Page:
GHOSTBUSTERS Huh. Something seems... different.

2015: A pretty good year for movies! Sure, in terms of both smarts and spectacle, George Miller’s Mad Max: Fury Road drove right over just about everything else. But even when Imperator Furiosa wasn’t tearing across screens, there were plenty of other movies that demanded to be seen, considered, and argued over—from Sicario to It Follows to Room, from Magic Mike XXL to Creed to The Night Before, from Ex Machina to Tangerine to Spotlight to Carol.

Those highlights aside, 2015 was still, depressingly, dominated by male directors—and, depressingly, 2016 looks to be much the same, with women writers and directors finding far more work in television. (If you’re looking for new stuff from Lynn Shelton, Lisa Cholodenko, Sofia Coppola, Kathryn Bigelow, Jane Campion, Michelle MacLaren, Lena Dunham, or Nicole Holofcener, look to Netflix and HBO; if you’re wondering why Obvious Child’s Gillian Robespierre doesn’t have a billion movies lined up, join the club.) But even with Hollywood’s longstanding misogyny—and even when, apparently, we’ve all done something terrible as a species to deserve the karmic retribution of the forthcoming The Angry Birds Movie—there’s still a ton of stuff coming out in 2016 that’s well worth getting excited about. Or curious about. Or both.

13 Hours: The Secret Soldiers of Benghazi—Michael Bay takes on Benghazi! Absolutely nothing could go wrong with this scenario.


AnomalisaAdaptation and Being John Malkovich writer Charlie Kaufman’s last film was waaay back in 2008. He’s back with the stop-motion animated Anomalisa, which boasts the most Kaufman-esque logline ever: “A man crippled by the mundanity of his life experiences something out of the ordinary.”


Bad Santa 2—Hey, look, a sequel nobody asked for!


Batman v. Superman: Dawn of Justice and Captain America: Civil War and Doctor Strange and Suicide Squad and X-Men: Apocalypse and Deadpool and probably 40 other comic book movies I’m forgetting—Zack Snyder’s Man of Steel-quel tries to up the appeal by dragging in Wonder Woman and Batman. The third Captain America flick pits Cap against Iron Man. Benedict Cumberbatch says “fuck it” and takes another paycheck to play another creepy genius. A bunch of DC Comics villains team up. Etc. If we haven’t hit comic book movie overload by now, we never will. Welcome to your new reality.


The BFG—All I remember about reading Roald Dahl’s book as a kid was that the big friendly giant talks about farting; seeing Spielberg realize this onscreen, with all the subtle grace he managed in Bridge of Spies, will surely be one of 2016’s cinematic highlights.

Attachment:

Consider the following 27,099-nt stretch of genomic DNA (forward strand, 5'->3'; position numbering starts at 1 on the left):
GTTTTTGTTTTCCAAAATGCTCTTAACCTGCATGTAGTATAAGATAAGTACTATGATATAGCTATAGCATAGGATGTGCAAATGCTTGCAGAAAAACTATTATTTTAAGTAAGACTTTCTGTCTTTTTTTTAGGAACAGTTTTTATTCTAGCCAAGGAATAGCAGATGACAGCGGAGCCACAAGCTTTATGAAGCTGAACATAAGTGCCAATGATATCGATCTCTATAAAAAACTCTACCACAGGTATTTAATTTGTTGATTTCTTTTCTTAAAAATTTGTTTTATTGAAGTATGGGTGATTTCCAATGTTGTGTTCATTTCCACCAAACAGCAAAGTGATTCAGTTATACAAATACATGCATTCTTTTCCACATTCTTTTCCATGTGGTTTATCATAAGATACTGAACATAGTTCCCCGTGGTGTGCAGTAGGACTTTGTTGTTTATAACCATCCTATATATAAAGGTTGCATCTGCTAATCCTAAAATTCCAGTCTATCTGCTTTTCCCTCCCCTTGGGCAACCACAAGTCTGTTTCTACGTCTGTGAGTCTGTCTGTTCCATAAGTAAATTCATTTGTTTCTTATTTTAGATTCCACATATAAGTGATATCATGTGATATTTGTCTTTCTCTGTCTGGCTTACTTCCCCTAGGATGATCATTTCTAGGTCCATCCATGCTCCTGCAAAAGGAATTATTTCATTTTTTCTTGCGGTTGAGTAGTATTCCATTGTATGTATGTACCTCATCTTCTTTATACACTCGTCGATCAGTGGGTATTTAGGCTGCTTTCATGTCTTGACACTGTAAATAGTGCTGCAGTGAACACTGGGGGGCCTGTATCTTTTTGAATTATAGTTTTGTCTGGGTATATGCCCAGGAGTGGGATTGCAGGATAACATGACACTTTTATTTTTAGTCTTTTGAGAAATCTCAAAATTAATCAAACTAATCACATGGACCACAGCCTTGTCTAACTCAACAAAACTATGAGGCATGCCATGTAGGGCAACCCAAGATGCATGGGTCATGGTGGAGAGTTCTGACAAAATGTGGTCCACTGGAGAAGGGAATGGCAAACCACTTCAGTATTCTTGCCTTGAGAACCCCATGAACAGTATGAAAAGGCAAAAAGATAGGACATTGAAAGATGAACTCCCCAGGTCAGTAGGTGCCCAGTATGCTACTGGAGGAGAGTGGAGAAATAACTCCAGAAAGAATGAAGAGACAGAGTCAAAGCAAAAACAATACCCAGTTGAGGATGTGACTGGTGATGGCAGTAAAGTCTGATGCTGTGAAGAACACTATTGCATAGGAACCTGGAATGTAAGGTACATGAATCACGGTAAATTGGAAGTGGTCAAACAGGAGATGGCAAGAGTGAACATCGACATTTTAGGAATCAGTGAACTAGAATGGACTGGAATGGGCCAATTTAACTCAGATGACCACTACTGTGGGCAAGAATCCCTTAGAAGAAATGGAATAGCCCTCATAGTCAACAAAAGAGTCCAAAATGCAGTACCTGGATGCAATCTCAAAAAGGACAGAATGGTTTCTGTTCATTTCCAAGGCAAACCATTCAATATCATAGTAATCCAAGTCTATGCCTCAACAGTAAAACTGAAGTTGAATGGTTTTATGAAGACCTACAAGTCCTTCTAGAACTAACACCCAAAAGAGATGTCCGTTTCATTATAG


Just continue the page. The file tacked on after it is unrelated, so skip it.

Crouching Tiger, Hidden Dragon: Sword of Destiny—Debuting simultaneously in theaters and on Netflix, this sequel loses director Ang Lee and star Chow Yun-fat—but it still features Michelle Yeoh, and it’s directed by Crouching Tiger’s action master, Yuen Woo-ping.


Downsizing—”A guy realizes he would have a better life if he were to shrink himself” sounds like a latter-day Sandler pitch—but when the guy in question is Matt Damon (a TEENY TINY Matt Damon) and the director is Alexander Payne (Nebraska), chances are Downsizing will be better than a latter-day Sandler pitch.


Everybody Wants Some—Richard Linklater’s follow-up to Boyhood looks quite a bit like Dazed and Confused, which is excellent news for anybody else who wore out their VHS of Dazed and Confused.


Fantastic Beasts and Where to Find Them—A Harry Potter prequel! Prequels are always great.


Ghostbusters—A questionable remake with an unquestionable cast: Kristen Wiig, Melissa McCarthy, Kate McKinnon, and Leslie Jones (plus Chris Hemsworth as their secretary).


Green Room—The latest from Blue Ruin’s Jeremy Saulnier was shot in Portland, stars Patrick Stewart (as a pissed-off white supremacist, no less), and, according to early screening reports, is excellent and terrifying in equal measure.


Hail, Caesar!—New Coen brothers! LET THE NATIONAL CELEBRATION BEGIN.


High-Rise and Free Fire—Holy shit, 2016 might give us two movies from Ben Wheatley, the guy behind Kill List and Sightseers. High-Rise, based on J.G. Ballard’s book, is set in a building where things go very, very wrong; Free Fire looks to be an all-out action flick, with Cillian Murphy and Brie Larson. Both will be... intense.


Independence Day: ResurgenceSee Bad Santa 2, this page.


The Intervention—Director Clea DuVall’s debut feature—in which a couple realizes their friends have staged an intervention about their marriage—features a fantastic cast: Melanie Lynskey, Alia Shawkat, Cobie Smulders, and Natasha Lyonne.